Atheros Sinks Teeth into Bluetooth

With competitors like Broadcom and Texas Instruments having brought Wi-Fi and Bluetooth together long ago, it was probably only a matter of time before Atheros Communications joined the group. The new Atheros AR3011 will be the company’s first Radio-on-Chip for Mobile (ROCm) product supporting the shorter-range wireless technology used primarily in mobile phones.

Srinivas Pattamatta, senior product marketing manager for mobile and embedded products at Atheros, says this chip will be different, as it’s optimized for the PC market, not for cellular phones. The 6x6mm square package is a single chip with minimal external components to keep the bill of materials (BOM) down. Pattamatta claims it has 60% fewer components than the competition, providing a cost savings around 20%.

“The goal,” says Pattamatta, “is to enable the adoption of Bluetooth — a more rapid adoption — in the PC space. Today’s Bluetooth solutions are general-purpose for handsets… they put it with some flash memory on a board. The feedback we get from customers (PC OEMs) is that they’d like a solution targeted toward the PC.” He says the specific target ranges from low-end desktops all the way to high-end laptops.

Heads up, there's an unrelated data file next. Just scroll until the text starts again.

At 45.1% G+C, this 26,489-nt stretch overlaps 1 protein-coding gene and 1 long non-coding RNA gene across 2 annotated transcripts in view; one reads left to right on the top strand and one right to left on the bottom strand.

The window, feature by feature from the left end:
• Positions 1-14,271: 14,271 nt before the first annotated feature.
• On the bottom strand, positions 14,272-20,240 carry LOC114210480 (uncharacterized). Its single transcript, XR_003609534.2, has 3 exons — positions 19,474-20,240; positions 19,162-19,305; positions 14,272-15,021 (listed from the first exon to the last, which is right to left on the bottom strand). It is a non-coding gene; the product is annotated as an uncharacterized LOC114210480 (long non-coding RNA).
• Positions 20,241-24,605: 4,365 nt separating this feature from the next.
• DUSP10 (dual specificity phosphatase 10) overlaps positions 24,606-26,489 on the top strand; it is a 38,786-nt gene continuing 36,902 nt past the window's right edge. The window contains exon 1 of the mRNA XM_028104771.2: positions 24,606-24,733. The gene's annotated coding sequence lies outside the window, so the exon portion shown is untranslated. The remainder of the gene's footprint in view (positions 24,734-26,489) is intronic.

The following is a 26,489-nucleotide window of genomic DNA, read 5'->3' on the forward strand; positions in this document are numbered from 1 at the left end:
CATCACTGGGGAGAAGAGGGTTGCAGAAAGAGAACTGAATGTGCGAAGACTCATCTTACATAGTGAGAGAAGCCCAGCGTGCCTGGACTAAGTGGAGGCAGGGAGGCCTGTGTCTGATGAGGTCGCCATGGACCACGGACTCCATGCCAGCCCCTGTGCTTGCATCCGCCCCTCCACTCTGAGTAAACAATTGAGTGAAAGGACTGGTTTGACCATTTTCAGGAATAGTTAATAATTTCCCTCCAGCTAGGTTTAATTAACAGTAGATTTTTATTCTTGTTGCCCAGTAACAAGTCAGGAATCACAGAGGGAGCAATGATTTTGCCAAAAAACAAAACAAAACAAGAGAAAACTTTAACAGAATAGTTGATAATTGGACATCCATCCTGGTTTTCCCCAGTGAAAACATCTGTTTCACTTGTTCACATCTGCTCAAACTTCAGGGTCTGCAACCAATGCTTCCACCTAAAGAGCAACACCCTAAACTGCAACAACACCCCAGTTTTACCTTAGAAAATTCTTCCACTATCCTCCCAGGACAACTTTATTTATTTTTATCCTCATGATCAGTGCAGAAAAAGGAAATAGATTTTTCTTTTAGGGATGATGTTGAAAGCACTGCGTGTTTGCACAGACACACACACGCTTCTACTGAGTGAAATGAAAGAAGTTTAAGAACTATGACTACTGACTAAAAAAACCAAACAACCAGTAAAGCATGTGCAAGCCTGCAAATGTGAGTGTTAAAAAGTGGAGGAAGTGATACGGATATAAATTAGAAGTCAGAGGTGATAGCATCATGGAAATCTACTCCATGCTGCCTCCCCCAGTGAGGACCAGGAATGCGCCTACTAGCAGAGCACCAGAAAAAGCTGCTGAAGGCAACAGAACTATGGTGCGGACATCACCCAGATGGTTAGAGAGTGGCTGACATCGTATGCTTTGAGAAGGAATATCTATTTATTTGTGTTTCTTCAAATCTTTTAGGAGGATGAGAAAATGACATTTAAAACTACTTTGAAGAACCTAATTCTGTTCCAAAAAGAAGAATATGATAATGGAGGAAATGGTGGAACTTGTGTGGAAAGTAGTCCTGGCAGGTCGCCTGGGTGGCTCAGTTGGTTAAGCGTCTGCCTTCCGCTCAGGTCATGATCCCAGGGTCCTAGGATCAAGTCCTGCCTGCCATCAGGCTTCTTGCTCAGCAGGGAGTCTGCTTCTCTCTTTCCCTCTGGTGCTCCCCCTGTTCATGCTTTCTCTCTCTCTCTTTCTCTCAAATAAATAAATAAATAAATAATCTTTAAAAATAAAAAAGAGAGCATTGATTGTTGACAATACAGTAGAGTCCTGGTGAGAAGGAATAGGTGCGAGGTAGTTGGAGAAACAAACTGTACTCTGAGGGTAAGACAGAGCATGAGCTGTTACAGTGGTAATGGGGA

The AR3011 will support the Bluetooth 2.1 + Enhanced Data Rate (EDR) specification that is being finalized now by the Bluetooth Special Interest Group (SIG) under the code name of Lisbon. Pattamatta says Atheros will be the first to the PC market with 2.1. The new specification will feature better quality of service, automatic change of encryption keys, and the “simple pairing” feature to improve connections between Bluetooth devices. (2.1 is not the version of Bluetooth that will be based on the WiMedia Alliance‘s version of ultrawideband technology. That will come next, and currently has the codename “Seattle.”)

Atheros will sell its Bluetooth chip paired with Wi-Fi chips supporting draft-802.11n, 802.11a/g, or 11g by itself, with all chips needed on a half miniPCI Express card for use in a laptop.

Bluetooth and 802.11g and 11n all occupy the same frequency, 2.4 GHz. “Long story short,” says Pattamatta, “we’ve got schemes that, when used together in the same client like a laptop, provide arbitration so the user sees seamless traffic. We’ll work with non-Atheros-based Wi-Fi, but we can provide enhanced benefits when used together.”

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